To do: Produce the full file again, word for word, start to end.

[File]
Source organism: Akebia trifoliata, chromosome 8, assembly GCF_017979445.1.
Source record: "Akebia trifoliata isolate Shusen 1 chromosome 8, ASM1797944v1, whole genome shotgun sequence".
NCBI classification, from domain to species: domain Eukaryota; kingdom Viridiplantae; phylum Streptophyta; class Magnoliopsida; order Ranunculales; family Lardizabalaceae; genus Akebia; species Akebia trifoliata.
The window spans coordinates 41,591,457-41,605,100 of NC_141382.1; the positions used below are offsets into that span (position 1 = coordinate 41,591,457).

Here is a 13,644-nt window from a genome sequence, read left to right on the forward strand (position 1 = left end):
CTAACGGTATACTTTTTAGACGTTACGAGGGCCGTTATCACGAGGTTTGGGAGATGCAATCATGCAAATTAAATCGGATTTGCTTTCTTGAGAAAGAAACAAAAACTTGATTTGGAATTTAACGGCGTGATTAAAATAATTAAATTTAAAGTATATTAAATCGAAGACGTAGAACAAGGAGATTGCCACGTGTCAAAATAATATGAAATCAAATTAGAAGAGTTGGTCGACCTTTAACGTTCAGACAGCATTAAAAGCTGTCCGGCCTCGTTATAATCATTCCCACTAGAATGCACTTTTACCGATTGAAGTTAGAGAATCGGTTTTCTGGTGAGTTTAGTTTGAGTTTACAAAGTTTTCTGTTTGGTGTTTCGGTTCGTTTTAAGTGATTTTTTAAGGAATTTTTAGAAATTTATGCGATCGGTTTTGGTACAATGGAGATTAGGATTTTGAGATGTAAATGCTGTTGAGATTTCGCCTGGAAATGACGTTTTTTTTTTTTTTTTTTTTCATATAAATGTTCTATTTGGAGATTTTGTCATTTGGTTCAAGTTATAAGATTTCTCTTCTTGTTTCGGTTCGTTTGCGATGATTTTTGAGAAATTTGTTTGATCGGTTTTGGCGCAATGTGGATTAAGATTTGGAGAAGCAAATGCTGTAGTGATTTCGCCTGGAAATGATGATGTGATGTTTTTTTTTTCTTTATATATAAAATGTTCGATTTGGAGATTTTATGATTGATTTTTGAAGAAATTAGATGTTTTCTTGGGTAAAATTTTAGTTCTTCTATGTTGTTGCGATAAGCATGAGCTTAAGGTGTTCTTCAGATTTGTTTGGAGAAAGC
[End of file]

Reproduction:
Source organism: Akebia trifoliata, chromosome 8, assembly GCF_017979445.1.
Source record: "Akebia trifoliata isolate Shusen 1 chromosome 8, ASM1797944v1, whole genome shotgun sequence".
NCBI classification, from domain to species: domain Eukaryota; kingdom Viridiplantae; phylum Streptophyta; class Magnoliopsida; order Ranunculales; family Lardizabalaceae; genus Akebia; species Akebia trifoliata.
The window spans coordinates 41,591,457-41,605,100 of NC_141382.1; the positions used below are offsets into that span (position 1 = coordinate 41,591,457).

Here is a 13,644-nt window from a genome sequence, read left to right on the forward strand (position 1 = left end):
CTAACGGTATACTTTTTAGACGTTACGAGGGCCGTTATCACGAGGTTTGGGAGATGCAATCATGCAAATTAAATCGGATTTGCTTTCTTGAGAAAGAAACAAAAACTTGATTTGGAATTTAACGGCGTGATTAAAATAATTAAATTTAAAGTATATTAAATCGAAGACGTAGAACAAGGAGATTGCCACGTGTCAAAATAATATGAAATCAAATTAGAAGAGTTGGTCGACCTTTAACGTTCAGACAGCATTAAAAGCTGTCCGGCCTCGTTATAATCATTCCCACTAGAATGCACTTTTACCGATTGAAGTTAGAGAATCGGTTTTCTGGTGAGTTTAGTTTGAGTTTACAAAGTTTTCTGTTTGGTGTTTCGGTTCGTTTTAAGTGATTTTTTAAGGAATTTTTAGAAATTTATGCGATCGGTTTTGGTACAATGGAGATTAGGATTTTGAGATGTAAATGCTGTTGAGATTTCGCCTGGAAATGACGTTTTTTTTTTTTTTTTTTTTCATATAAATGTTCTATTTGGAGATTTTGTCATTTGGTTCAAGTTATAAGATTTCTCTTCTTGTTTCGGTTCGTTTGCGATGATTTTTGAGAAATTTGTTTGATCGGTTTTGGCGCAATGTGGATTAAGATTTGGAGAAGCAAATGCTGTAGTGATTTCGCCTGGAAATGATGATGTGATGTTTTTTTTTTCTTTATATATAAAATGTTCGATTTGGAGATTTTATGATTGATTTTTGAAGAAATTAGATGTTTTCTTGGGTAAAATTTTAGTTCTTCTATGTTGTTGCGATAAGCATGAGCTTAAGGTGTTCTTCAGATTTGTTTGGAGAAAGC